Thursday, June 14, 2018

The Fine Art of Polish Canapés (Kanapki)

Whether you call them hors d’oeuvres, starters, or fancy appetizers, Canapés, (Kanapki in Polish) have always held an important place in classic Polish cuisine, especially on special festive occasions.  In pre-war Poland, it was customary to greet important guests with bread and salt on a tray, signifying the host’s readiness to share everything valuable.  Hospitality was always held sacred in Poland, according to a belief that “a guest in the house – is God in the house!”  

Kanapki are multi-layer bites of goodness that are the perfect finger food for a cocktail party or starter for a larger dinner party.  Most are assembled from little rounds of rye bread or pumpernickel, artfully layered with components such as cheese spreads, green and black olive, herring, small slices of kielbasa, sardine, small cheese slices, and much more.  

Back in the day, Peter’s parents loved to entertain at home.  And Peter’s Dad was a master Canapé artist.   The morning of a fancy house party, he would line up all his ingredients on the kitchen counter and form an assembly line.  Then he would start the creative process.  His tools were a small cutting board, sharp paring knife, cocktail fork and tweezers.  

Heading up the line were three types of bread:  cocktail rye, pumpernickel rounds, and slices of French baguette cut into thin, two or three-inch slices.

The first layer was usually a soft spread such as butter, brie cheese, pâté, or one of the spreads below. 

The second layer could be a protein:  slice of kielbasa, smoked salmon, piece of sardine or pickled herring. 

The third layer could be a slice of pickle, tomato or sometimes a slice of hard boiled egg. 

Finally that gorgeous “tower of flavor” was topped off with a tiny dollop of sour cream or mayo, and then a bit of caviar or a sprig of dill.  Peter’s Dad didn’t follow any rules or recipes, but his creations were all about great ingredients, creating an amazing balanced bite, and of course - the visual presentation.   It’s an art form.

Here are several spreads that work well as the first layer on your cocktail bread.  Let your creativity run wild and go for it!

Mustard Butter
½ cup softened butter
½ cup course, whole grain mustard
Blend the butter and mustard until creamy. 
Variations:   instead of the mustard, try with:  2 tablespoons finely chopped green onions;  or two tablespoons of fresh chopped dill;  or 1 tablespoon of prepared horseradish (more or less to taste).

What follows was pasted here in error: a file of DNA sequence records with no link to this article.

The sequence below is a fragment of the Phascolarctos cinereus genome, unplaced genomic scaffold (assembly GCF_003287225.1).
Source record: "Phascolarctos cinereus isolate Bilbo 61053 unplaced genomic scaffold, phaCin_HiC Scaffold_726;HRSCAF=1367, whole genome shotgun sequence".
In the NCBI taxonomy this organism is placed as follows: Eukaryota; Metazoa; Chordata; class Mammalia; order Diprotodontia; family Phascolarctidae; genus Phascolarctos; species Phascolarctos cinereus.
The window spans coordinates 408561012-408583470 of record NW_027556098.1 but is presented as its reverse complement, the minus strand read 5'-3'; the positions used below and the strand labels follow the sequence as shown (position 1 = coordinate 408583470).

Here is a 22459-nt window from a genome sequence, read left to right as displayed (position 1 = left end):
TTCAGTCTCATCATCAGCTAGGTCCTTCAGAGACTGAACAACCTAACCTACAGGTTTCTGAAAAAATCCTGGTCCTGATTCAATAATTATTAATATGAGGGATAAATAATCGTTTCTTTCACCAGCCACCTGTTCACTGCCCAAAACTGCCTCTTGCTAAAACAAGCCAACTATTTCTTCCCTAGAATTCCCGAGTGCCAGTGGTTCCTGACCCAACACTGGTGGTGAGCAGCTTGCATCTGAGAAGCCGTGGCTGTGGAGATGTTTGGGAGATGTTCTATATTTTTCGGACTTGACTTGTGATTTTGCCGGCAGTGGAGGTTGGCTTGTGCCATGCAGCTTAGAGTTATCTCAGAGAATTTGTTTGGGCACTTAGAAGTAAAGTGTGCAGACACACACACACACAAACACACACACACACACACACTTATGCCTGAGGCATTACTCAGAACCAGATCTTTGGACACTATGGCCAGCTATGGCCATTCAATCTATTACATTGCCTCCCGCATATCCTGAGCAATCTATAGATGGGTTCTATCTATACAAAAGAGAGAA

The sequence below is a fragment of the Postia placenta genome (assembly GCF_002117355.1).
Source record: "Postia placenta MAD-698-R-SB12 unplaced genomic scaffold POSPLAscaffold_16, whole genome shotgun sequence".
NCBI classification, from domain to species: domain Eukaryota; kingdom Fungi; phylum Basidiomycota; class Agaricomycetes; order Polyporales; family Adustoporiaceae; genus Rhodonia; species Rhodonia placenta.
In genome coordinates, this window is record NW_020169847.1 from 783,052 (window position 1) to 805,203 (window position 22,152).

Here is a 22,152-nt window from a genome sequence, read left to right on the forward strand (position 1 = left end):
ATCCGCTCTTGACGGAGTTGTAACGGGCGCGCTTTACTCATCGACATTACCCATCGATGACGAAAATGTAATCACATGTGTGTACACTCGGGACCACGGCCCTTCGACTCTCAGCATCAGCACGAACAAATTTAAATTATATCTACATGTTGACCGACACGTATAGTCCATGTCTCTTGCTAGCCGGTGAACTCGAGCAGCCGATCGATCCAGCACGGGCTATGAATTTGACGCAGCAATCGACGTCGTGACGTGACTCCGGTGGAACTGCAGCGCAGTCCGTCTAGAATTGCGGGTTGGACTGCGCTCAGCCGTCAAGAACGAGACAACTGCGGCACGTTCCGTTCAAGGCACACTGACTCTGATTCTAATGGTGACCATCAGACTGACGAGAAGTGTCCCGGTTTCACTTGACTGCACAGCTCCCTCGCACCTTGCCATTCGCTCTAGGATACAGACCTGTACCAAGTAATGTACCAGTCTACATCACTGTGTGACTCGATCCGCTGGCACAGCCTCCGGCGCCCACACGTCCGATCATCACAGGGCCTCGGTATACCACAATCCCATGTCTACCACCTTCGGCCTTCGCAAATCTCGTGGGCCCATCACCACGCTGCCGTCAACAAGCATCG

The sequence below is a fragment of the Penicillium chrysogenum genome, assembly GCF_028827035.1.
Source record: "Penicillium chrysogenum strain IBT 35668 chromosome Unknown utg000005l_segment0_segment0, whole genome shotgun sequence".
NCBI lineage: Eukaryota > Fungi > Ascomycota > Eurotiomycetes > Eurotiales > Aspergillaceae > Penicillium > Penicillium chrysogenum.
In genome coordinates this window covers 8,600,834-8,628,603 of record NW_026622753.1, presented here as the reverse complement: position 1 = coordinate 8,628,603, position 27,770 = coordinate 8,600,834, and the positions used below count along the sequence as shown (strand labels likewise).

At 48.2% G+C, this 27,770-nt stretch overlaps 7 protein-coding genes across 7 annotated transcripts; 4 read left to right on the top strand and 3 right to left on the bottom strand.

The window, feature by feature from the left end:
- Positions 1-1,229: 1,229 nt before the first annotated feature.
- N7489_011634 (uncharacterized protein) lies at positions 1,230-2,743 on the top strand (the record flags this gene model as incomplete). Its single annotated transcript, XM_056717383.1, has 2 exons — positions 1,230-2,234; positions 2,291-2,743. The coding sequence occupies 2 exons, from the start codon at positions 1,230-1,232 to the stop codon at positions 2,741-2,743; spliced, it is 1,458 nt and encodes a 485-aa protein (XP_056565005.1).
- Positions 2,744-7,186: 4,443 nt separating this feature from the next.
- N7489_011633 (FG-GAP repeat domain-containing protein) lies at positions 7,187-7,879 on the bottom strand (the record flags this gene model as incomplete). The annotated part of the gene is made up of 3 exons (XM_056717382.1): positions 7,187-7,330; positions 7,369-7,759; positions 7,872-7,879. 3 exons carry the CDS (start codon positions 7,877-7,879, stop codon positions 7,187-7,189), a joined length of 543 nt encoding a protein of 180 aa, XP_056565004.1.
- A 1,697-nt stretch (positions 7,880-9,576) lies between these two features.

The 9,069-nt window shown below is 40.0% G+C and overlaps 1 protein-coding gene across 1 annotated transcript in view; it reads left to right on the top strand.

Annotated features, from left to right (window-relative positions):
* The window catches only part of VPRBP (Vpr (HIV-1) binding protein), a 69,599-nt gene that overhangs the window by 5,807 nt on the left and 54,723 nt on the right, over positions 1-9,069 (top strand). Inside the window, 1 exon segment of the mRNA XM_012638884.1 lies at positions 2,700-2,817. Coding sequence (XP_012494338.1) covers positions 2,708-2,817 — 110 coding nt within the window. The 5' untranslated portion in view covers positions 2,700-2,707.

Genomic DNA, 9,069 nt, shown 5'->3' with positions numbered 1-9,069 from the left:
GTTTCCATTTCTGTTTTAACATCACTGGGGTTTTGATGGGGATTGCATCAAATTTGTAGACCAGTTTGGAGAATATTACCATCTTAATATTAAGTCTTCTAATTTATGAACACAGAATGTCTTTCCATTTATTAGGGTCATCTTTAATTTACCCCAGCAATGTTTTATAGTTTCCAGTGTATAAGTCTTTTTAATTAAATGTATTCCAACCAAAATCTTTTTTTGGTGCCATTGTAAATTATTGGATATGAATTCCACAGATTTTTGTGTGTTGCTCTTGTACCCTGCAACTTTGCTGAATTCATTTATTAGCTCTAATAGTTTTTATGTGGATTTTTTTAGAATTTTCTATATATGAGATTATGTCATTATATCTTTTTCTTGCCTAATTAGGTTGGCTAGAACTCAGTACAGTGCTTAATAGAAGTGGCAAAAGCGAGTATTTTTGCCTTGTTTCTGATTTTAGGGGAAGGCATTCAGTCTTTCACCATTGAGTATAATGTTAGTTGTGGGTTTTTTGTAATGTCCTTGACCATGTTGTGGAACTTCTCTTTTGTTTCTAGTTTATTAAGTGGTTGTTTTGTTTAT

PS:  For a "must-have" collection of great heritage recipes check out our two acclaimed Polish cookbooks: Polish Classic Recipes and Polish Classic Dessertswhere all the recipes have been handed down from previous generations, but updated for modern kitchens.  Also, listen to us discuss great heritage Polish cuisine in our vignette called Smacznego, every month at:

Saturday, April 14, 2018

Let's Get "Saucy" - Polish Style


In Polish cuisine, sauces are not quite so prolific or complicated as in France.  This image is of a beautiful flounder recipe with a light lemon sauce, found on Page 50, of our cook book: Polish Classic Recipes.  The right Polish sauce can elevate your cooking to the next level.  The key to success is in the right proportions of fat, flour, liquids, flavorings, and patience.  Always cook your sauces on low heat, always stir vigorously.  Today’s immersion blenders are super for getting the lumps out.

Here are a few important tips:
Instant flour, such as Wondra, can be a big help because it yields a smoother and less lumpy texture with less mixing  It's not always easy to find, but worth a spot in your pantry.
Never add flour to a hot sauce but do add sauce to the flour, a spoon at a time while constantly stirring.

Never boil a sauce with sour cream because it will separate.  And if it does separate, you can often save it by cooling it down and adding some more sour cream to the sauce.

Chicken or beef stocks are easiest to work with; bouillon cubes can be dissolved and used but watch the saltiness.  Base stock (highly concentrated stock in a jar – beef, chicken, mushroom) is great for kicking up flavor but use it very sparingly because it can be very salty. 

Here are a few traditional Polish sauces with great versatility.

Dill Pickle Sauce
1 ½ tablespoons butter, melted
2 tablespoons flour
½ cup beef stock
½ cup pickle juice from the jar
3 large dill pickles, shredded
½ cup sour cream
                                        Salt to taste
Heat the stock.  Mix the butter with the flour over low heat.  Stir in the hot stock gradually. Stir in the pickle liquid. Bring to a low boil while stirring constantly.  Add the pickles.  Add the sour cream very slowly while stirring.  Heat but do not let it boil.  Season with salt.   Serve over beef roast and boiled potatoes.

Dill Sauce
1 cup chicken or beef stock
3 tablespoons flour
2 to 3 tablespoons chopped dill (fresh has more flavor)
½ cups sour cream
Salt to taste
Put the flour in a small saucepan.  Stir in the stock (room temperature) into the flour gradually, while stirring. Bring to a low boil stirring constantly.  Add the dill and remove from heat. Add sour cream. Season with salt.  Serve warm over braised meats and dry casseroles. 

Dried Mushroom Sauce
1 ounce dried mushrooms
1 cup water
3 ½ tablespoons flour
4 tablespoons cold water
Salt & pepper
½ cup sour cream
Rinse the dried mushroom very thoroughly.  Rehydrate them by soaking in 1 cup hot water for about an hour.  Bring the soaking mushrooms in their water to a low boil for another 45 minutes, or until they are soft.   Rough chop the mushrooms. Combine the broth into the flour mixed with 4 tablespoons cold water.  Fold in the chopped mushrooms and bring to a low boil while stirring constantly. Season with salt and pepper. Let cool a bit and add the sour cream very slowly while stirring constantly.  Serve over meatloaf, meat balls or any braised meats.